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2 important steps to take when seeking to register a trademark

On Behalf of | Jul 14, 2023 | Trademarks

Having registered trademarks is beneficial for many businesses. Trademarks play an important role in branding and marketing efforts, and they can help establish a company as truly professional. Some businesses begin using a trademark without ever actually registering it, a move that might put them at risk of intellectual property infringement in the future.

Another business might start using or even seek to register the same trademark or a very similar one. Although businesses can potentially prevail in such scenarios if they go to court, they may have an uphill battle if they’ve failed to take the right steps before any infringement occurred. Registration of a trademark makes enforcement easier and helps to solidify a company’s legal protections.

The registration process can be a bit complicated. To start, there are two steps that many organizations will need to take before formally registering a trademark.

Consult with consumers

Market testing and research are incredibly important not just for big corporations but also for medium-sized businesses. A trademark may not be very effective at helping build a brand if it causes negative emotions in a company’s intended customer base or reminds them of a completely different business or industry. What designers and professionals conceive of does not always align with what consumers would most appreciate. Therefore, research, including possibly holding panels with consumers, can help companies develop trademarks that leave a positive impression and that are memorable for customers.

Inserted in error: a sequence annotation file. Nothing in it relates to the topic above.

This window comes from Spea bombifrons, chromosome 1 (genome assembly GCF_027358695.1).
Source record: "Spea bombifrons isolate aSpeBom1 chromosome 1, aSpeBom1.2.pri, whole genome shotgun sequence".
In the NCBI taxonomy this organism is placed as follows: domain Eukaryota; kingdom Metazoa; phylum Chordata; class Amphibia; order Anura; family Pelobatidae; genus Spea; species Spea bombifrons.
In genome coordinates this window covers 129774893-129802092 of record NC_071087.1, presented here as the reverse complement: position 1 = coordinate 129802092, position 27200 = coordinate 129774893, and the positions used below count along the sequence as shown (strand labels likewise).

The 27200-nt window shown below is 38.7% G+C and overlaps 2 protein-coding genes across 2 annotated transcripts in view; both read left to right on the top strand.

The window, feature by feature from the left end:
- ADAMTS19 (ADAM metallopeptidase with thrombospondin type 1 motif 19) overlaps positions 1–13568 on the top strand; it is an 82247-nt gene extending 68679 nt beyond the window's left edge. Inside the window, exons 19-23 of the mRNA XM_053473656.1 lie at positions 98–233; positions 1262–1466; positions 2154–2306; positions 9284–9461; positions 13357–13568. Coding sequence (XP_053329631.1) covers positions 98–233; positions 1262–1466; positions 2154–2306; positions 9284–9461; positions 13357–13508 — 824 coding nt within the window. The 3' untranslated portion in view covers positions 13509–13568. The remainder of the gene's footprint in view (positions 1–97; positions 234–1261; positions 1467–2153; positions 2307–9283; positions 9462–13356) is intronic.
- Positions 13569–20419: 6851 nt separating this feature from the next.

Check for similar existing trademarks

One of the few reasons that the United States Patent and Trademark Office (USPTO) would deny a trademark application made in good faith is a scenario in which there is already an existing registered trademark that is similar. A reasonable likelihood of confusion among members of the general public may lead the USPTO to deny a trademark application. Similarities could involve an image or graphics used. Concerns could also relate to how people would speak or pronounce the language included in the trademark. Any noticeably similar trademarks might prevent a business from using the image or logo it had hoped to protect.

Securing a trademark is often a challenge, and many businesses need additional support throughout that process even if they have access to a general counsel. Seeking legal guidance related to the trademark application and registration process specifically and in depth can increase a company’s chance of success when it invests in this crucial branding effort.